Contract negotiations can be stressful. Understanding the value you bring and focusing on your priorities can help you achieve a fair, equitable contract without negatively impacting your work relationships, according to Amy Oxentenko, MD, professor of medicine and vice dean of practice at Mayo Clinic, who spoke on the topic at Digestive Disease Week® (DDW) 2023.
DDW News spoke with Dr. Oxentenko about what clinicians should consider when negotiating their contract.
DDW: How can clinicians know whether the terms of their contract are fair?
Oxentenko: Engaging a contract lawyer is essential to ensure you understand what you are agreeing to and to help negotiate things that may seem too narrow or inappropriate. You may also consider speaking with a local financial advisor who may be able to give you insights into salaries and benefits as well as any tax implications in the state or region. Finally, there are a lot of online resources, such as the Medical Group Management Association and the Association of American Medical Colleges data tables.
DDW: What parts of a contract are typically up for negotiation?
Oxentenko: So many people focus on salary, but it is crucial to examine the entire scope of benefits and other items. Those can make or break your work life.
We often like to think that everything is negotiable, but this may differ based on the setting. There is likely a handful of benefits that come out of human resources that are templated for all and may be less negotiable (e.g., vacation days, health plan, leave policies, pension, disability or malpractice coverage). There are other things that may or may not be negotiable, such as non-compete clauses or details on exclusive services, but the terms of those issues are critical.
Some things to consider that are negotiable include:
- Salary (including details on whether it is fixed, relative value unit (RVU)-based or if you will have a chance to buy in)
- Bonuses (and details on payback if you terminate early)
- Relocation expenses
- Roles and titles
- Work location (onsite, remote and number of clinics)
- Schedule and scheduling flexibility
- Career development and/or leadership training
- Coaching resources
- Space and support staff needs
- Research or clinical equipment
- Funding for research or projects
DDW: Are there any risks to negotiating?
Oxentenko: People may be afraid that negotiating can come across as greedy or aggressive or that it could affect their relationship with their future boss. Those are not unreasonable concerns. If you are asking for something that far exceeds the realm of possibility, you may be off-putting. This is where preparedness is important to help you identify what is fair, reasonable and most important to you. Controlling emotion and ensuring positive emotion can both go a long way to building trust.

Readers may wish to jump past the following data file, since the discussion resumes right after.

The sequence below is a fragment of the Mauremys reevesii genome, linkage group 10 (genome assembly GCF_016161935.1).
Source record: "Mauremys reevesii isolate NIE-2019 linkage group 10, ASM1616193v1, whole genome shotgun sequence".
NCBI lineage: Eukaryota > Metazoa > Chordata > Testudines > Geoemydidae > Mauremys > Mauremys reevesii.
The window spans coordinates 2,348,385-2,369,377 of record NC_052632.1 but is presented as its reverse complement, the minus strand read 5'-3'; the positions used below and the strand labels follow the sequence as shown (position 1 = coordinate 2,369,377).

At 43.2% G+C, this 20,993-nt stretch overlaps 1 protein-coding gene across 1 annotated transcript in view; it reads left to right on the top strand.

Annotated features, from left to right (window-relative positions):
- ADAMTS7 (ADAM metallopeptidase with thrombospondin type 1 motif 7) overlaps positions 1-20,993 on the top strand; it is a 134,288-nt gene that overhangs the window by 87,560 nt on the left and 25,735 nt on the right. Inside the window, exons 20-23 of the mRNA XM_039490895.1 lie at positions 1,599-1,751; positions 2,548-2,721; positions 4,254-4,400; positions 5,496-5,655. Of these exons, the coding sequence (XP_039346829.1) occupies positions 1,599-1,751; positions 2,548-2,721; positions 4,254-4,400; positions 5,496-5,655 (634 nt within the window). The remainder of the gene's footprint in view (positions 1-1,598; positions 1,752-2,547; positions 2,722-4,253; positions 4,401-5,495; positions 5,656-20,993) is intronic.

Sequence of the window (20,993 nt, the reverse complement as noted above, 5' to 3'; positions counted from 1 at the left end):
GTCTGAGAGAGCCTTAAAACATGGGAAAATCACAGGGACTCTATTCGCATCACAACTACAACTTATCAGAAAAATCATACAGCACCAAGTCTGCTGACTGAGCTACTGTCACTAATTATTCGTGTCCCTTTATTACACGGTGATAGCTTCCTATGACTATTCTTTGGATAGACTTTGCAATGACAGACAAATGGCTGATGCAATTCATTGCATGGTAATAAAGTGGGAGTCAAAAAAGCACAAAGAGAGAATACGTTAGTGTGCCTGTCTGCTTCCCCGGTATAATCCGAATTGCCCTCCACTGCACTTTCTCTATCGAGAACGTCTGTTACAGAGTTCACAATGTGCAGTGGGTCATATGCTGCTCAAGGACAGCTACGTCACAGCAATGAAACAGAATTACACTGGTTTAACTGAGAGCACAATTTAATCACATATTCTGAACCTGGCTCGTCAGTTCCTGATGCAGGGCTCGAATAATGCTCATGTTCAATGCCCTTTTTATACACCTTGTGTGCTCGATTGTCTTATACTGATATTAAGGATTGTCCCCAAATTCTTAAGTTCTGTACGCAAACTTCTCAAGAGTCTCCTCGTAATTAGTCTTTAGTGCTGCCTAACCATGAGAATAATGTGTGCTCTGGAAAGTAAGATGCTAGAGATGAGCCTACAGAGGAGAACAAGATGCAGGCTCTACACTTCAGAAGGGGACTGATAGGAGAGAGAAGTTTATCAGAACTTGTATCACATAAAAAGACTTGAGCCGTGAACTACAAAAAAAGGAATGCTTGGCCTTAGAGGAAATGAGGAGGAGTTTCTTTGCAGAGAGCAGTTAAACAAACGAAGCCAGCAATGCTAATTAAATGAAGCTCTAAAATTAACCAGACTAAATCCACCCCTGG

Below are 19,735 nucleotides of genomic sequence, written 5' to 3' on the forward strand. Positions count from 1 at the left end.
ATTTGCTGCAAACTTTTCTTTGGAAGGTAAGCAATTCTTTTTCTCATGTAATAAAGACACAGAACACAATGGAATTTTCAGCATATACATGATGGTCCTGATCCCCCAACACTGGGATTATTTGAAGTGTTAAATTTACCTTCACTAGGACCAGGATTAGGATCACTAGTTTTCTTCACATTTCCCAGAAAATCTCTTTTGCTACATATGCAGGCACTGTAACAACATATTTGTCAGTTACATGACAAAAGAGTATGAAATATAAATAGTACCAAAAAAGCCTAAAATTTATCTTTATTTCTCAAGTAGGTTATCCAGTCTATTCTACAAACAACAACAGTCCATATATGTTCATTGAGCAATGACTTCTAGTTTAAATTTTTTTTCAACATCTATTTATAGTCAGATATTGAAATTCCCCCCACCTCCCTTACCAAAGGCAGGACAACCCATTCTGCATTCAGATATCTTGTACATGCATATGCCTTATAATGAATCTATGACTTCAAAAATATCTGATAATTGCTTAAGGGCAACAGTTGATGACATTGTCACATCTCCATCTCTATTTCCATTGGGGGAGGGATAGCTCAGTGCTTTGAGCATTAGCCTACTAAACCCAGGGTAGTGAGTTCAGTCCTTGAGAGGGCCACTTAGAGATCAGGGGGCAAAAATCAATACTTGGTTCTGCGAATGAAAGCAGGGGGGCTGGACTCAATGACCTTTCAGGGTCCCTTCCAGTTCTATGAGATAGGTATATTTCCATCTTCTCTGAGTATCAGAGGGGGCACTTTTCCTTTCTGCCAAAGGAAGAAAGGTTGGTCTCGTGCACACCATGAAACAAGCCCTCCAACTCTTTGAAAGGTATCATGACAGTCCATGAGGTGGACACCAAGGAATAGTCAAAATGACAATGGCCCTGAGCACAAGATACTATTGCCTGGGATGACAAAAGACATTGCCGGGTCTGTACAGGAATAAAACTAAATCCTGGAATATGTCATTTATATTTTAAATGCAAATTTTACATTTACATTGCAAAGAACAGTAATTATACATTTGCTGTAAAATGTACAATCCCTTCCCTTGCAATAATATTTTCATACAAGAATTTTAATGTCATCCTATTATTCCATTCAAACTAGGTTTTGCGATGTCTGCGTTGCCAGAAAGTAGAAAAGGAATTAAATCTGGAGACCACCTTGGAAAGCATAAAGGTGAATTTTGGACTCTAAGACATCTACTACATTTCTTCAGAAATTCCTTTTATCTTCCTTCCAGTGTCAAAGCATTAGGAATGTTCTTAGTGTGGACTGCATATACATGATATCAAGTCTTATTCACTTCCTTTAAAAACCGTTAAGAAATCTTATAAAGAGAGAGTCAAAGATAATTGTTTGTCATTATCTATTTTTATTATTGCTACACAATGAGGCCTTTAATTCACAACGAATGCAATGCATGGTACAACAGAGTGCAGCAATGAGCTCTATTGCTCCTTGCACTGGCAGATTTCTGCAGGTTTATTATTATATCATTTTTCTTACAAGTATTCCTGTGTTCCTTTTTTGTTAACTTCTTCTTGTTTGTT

The biggest risk, however, is not asking for what you need or want. If you don’t ask for something important to you, it is unlikely to be simply offered. This may lead to feeling undervalued if the offer is accepted and you did not bring something up. Being prepared in advance of that discussion is key. Putting all negotiables on the table from the start is important.
DDW: Do you have any advice for clinicians initiating negotiation discussions?
Oxentenko: Data is powerful. Know your metrics—whether they include RVUs, practice targets, research output, quality metrics or patient satisfaction—to highlight your accomplishments and value. Also, obtain metrics from inside or outside your practice for people doing work similar to yours to provide a basis for comparison. You also need to have a “why” for your ask. Is more being asked of you or are you bringing something novel to the practice? Show your value so they can see why it will be important for your retention.
Dr. Oxentenko presented “Negotiating and renegotiating your contract” on Tuesday, May 9, at 8 a.m. CDT as part of the session “ASGE Achieving Success: Lessons from Women in Endoscopy – Sponsored by Women In Endoscopy SIG.”
If you attended DDW, your registration includes access to a recording of this session, available to watch at your convenience until May 17, 2024. Non-attendees can also purchase access to DDW On Demand.